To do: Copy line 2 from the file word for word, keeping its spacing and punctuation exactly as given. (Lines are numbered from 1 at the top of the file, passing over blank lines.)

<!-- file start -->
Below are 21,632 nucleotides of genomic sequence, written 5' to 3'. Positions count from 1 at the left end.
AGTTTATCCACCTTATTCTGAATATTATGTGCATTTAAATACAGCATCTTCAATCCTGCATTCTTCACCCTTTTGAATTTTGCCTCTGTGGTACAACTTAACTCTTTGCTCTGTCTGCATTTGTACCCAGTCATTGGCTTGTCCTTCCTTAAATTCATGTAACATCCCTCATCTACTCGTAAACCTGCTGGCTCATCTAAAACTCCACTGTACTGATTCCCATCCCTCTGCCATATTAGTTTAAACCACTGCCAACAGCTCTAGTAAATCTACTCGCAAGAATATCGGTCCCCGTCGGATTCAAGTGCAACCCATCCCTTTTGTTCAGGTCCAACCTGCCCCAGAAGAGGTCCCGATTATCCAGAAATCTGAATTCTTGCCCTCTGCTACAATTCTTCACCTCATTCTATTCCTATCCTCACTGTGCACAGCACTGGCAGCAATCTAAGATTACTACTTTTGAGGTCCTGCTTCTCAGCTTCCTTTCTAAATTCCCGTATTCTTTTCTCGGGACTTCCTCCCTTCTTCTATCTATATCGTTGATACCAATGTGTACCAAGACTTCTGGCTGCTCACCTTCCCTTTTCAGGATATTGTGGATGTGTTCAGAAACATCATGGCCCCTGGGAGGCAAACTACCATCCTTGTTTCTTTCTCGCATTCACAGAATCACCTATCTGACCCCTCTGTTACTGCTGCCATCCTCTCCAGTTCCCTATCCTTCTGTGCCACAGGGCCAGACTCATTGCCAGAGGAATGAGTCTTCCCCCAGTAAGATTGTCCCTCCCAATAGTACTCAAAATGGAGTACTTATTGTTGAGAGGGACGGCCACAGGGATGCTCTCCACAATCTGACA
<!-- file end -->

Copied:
AGTTTATCCACCTTATTCTGAATATTATGTGCATTTAAATACAGCATCTTCAATCCTGCATTCTTCACCCTTTTGAATTTTGCCTCTGTGGTACAACTTAACTCTTTGCTCTGTCTGCATTTGTACCCAGTCATTGGCTTGTCCTTCCTTAAATTCATGTAACATCCCTCATCTACTCGTAAACCTGCTGGCTCATCTAAAACTCCACTGTACTGATTCCCATCCCTCTGCCATATTAGTTTAAACCACTGCCAACAGCTCTAGTAAATCTACTCGCAAGAATATCGGTCCCCGTCGGATTCAAGTGCAACCCATCCCTTTTGTTCAGGTCCAACCTGCCCCAGAAGAGGTCCCGATTATCCAGAAATCTGAATTCTTGCCCTCTGCTACAATTCTTCACCTCATTCTATTCCTATCCTCACTGTGCACAGCACTGGCAGCAATCTAAGATTACTACTTTTGAGGTCCTGCTTCTCAGCTTCCTTTCTAAATTCCCGTATTCTTTTCTCGGGACTTCCTCCCTTCTTCTATCTATATCGTTGATACCAATGTGTACCAAGACTTCTGGCTGCTCACCTTCCCTTTTCAGGATATTGTGGATGTGTTCAGAAACATCATGGCCCCTGGGAGGCAAACTACCATCCTTGTTTCTTTCTCGCATTCACAGAATCACCTATCTGACCCCTCTGTTACTGCTGCCATCCTCTCCAGTTCCCTATCCTTCTGTGCCACAGGGCCAGACTCATTGCCAGAGGAATGAGTCTTCCCCCAGTAAGATTGTCCCTCCCAATAGTACTCAAAATGGAGTACTTATTGTTGAGAGGGACGGCCACAGGGATGCTCTCCACAATCTGACA